When a curator at the Louvre is murdered trying to protect dark secrets from an albino assassin (Paul Bettany), the French police (led by Jean Reno) locate the man's last known contact, symbologist professor Robert Langdon (Tom Hanks), to bring him in for questioning. Overwhelmed by the breadth of the codes and symbols left behind by the dead man, Langdon is given clarity by Sophie Neveu (Audrey Tautou), the curator's granddaughter, who fears the true motivations of the police. Escaping potential custody, Langdon and Neveu begin a dangerous search to unearth the secret the curator was protecting, finding treacherous religious figures (Alfred Molina), untrustworthy associates, and their own skepticism halting their progress at every turn.
In the last few weeks, "for the twelve of you who haven't read the book" was the common joke trailing any piece of "Da Vinci Code" plot description or trivia. Well, I'm one of those twelve. I'm the guy who didn't go anywhere near Dan Brown's opus as it stormed the best seller charts and turned a seemingly charming beach read into a national event.
Director Ron Howard is the filmmaker with the chutzpah to try and bring the intricate Langdon saga to the big screen, and the end result is an entertaining if overstuffed motion picture. Howard directs the tale of intrigue and dynamic history lessons with a decided lack of panache. Perhaps the filmmaker was wary of spinning the film in ways that would upset the hardcore fans of the book, but at its worst, "Da Vinci" can be a dreary, unresponsive experience. It's never boring, but the picture is readily aware of not tipping the canoe over and drowning the core appeal of the story with fancy directorial flourishes.
Screenwriter Akiva Goldsman ("A Beautiful Mind," but also "Batman & Robin") keeps a very close eye on Brown's plot, and there's a lot to consider when shaving this exhaustive, participatory novel down to a cushy 150-minute long moviegoing experience. With Opus Dei, Knights of Templar, Priorys of Sion, and Leonardo himself, Goldsman deserves some credit for maintaining a strict forward momentum to the story, even if he has to achieve it through hammy and often obvious dialog. Fans of the book will undoubtedly have a richer understanding of the complex nature of Langdon's quest, but casual viewers should be able to grab hold of the details as well. "Da Vinci" may be clumsy at times, but it gets the job done satisfactorily.
As much as Sony would like people to believe this picture is a thrill-a-minute, hair-raising, blood-pumping thriller, the truth is "Da Vinci" is almost all exposition and problem solving. Howard attempts to fluff up the proceedings by sprinkling in a car chase and some standoffs, but those moments feel out of place in a story that embraces the art of calm deduction to save the day. I can't blame Howard for trying to spice up the film with dollops of action, but the gold of "Da Vinci" is watching the characters enthusiastically spark to clues and ideas, not globetrot and dodge bullets. Any potential viewers must understand that "Da Vinci" is two and a half hours of characters undemonstratively explaining historical events (with some Howard recreations to help paint the picture) and spitballing solutions to codes; it is not a high-flying Parisian "Indian Jones."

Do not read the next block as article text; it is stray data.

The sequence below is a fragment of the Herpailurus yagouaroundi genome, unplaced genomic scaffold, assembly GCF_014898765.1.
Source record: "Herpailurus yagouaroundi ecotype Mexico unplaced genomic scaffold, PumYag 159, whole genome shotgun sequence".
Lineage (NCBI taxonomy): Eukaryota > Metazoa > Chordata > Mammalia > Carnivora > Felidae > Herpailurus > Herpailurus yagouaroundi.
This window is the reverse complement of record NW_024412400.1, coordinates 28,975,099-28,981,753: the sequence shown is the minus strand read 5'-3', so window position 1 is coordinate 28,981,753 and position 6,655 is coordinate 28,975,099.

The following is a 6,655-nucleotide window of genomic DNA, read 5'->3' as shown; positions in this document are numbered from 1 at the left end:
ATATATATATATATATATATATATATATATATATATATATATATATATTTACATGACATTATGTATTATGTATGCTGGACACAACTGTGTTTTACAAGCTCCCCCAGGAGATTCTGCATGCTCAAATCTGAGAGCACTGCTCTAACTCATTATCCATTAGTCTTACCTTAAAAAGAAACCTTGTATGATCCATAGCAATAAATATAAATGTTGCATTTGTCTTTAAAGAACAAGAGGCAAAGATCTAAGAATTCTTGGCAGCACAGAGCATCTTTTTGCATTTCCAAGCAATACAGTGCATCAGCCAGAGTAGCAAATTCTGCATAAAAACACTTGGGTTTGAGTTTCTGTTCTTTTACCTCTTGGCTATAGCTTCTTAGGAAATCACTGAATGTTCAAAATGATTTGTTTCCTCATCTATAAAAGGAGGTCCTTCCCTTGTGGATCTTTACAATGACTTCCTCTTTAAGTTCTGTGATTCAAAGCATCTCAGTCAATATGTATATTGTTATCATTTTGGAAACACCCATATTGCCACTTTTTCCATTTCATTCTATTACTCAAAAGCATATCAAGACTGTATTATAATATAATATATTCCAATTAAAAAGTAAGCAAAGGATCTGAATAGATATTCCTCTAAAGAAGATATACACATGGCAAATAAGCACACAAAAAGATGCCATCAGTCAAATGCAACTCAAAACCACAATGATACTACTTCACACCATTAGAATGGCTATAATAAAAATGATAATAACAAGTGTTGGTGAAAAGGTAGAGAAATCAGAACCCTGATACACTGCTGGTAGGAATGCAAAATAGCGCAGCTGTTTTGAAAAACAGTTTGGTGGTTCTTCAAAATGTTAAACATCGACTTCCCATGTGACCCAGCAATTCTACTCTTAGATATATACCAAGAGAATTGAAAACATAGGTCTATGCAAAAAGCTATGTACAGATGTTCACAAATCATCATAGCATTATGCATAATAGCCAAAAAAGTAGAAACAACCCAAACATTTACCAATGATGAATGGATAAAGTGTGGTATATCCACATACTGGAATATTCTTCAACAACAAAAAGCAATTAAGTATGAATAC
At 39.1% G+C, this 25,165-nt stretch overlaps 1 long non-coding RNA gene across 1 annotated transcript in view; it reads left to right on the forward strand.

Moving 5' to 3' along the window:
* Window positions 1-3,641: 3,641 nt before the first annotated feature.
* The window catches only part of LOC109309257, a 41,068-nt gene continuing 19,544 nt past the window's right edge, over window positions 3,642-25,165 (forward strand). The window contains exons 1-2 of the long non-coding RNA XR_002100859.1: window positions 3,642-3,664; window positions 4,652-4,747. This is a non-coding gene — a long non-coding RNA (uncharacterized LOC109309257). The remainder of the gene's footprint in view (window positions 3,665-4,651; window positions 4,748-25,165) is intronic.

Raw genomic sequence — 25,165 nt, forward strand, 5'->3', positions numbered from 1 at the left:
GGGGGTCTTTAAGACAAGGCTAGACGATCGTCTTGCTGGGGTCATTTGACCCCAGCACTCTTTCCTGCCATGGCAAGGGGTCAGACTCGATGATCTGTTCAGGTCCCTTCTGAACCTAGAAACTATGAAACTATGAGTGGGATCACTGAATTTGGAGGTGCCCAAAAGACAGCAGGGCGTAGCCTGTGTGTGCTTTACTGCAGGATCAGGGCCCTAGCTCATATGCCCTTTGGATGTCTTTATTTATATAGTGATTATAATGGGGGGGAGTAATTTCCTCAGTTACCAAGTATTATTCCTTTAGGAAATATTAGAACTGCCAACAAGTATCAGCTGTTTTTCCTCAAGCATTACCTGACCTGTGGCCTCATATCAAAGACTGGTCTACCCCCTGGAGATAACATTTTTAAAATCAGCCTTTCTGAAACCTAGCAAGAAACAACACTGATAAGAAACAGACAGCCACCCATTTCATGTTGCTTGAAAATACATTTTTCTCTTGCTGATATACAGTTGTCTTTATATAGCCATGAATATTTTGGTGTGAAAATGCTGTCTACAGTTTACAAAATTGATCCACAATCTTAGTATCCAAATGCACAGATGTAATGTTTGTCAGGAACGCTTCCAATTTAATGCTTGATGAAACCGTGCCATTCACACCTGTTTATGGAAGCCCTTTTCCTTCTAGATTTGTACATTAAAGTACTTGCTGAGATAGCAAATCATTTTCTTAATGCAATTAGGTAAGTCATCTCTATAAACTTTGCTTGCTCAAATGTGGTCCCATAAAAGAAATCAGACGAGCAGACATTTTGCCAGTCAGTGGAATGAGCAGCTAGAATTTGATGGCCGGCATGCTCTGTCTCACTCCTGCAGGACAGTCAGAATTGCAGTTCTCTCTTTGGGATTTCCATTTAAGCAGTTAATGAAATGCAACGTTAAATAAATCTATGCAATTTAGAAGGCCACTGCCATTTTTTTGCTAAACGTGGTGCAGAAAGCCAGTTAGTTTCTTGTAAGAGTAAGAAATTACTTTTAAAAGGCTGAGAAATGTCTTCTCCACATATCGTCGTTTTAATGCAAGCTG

Even with a controversial haircut, Tom Hanks does a convincing job in the lead role of Langdon. It's surprisingly understated work, with Hanks electing to bear silent witness to the events surrounding the title dilemma and not charging full steam ahead as a blowhard hero. Armed with brains and claustrophobia issues, Langdon uses his intellect and remarkable education to unravel mysteries, and Hanks plays the confidence of historical expertise impressively and commandingly.
Equally as fun is Ian McKellen, who pops up in the film's second half as Langdon's English colleague, armed with knowledge on the clues that explore the more weighty (and likely inflammatory) theological discussions of the film. McKellen lightens up the picture with his enthusiastic delivery, and he's one of the few in the film who can transcend Goldman's melodrama and make the role twinkle.
While trying to juggle at least three endings, Howard eventually picks an energetically respectful tone, assisted by Hans Zimmer's lifting score, giving the film a gorgeously graceful exit. "Da Vinci Code" might not be the type of knock down, drag out summer entertainment audiences are used to, but it has subtle appeal for the especially patient. It's a long trip around religious theories and elaborate puzzles, but it's a trip worth taking for some slow-burn decoding delights.
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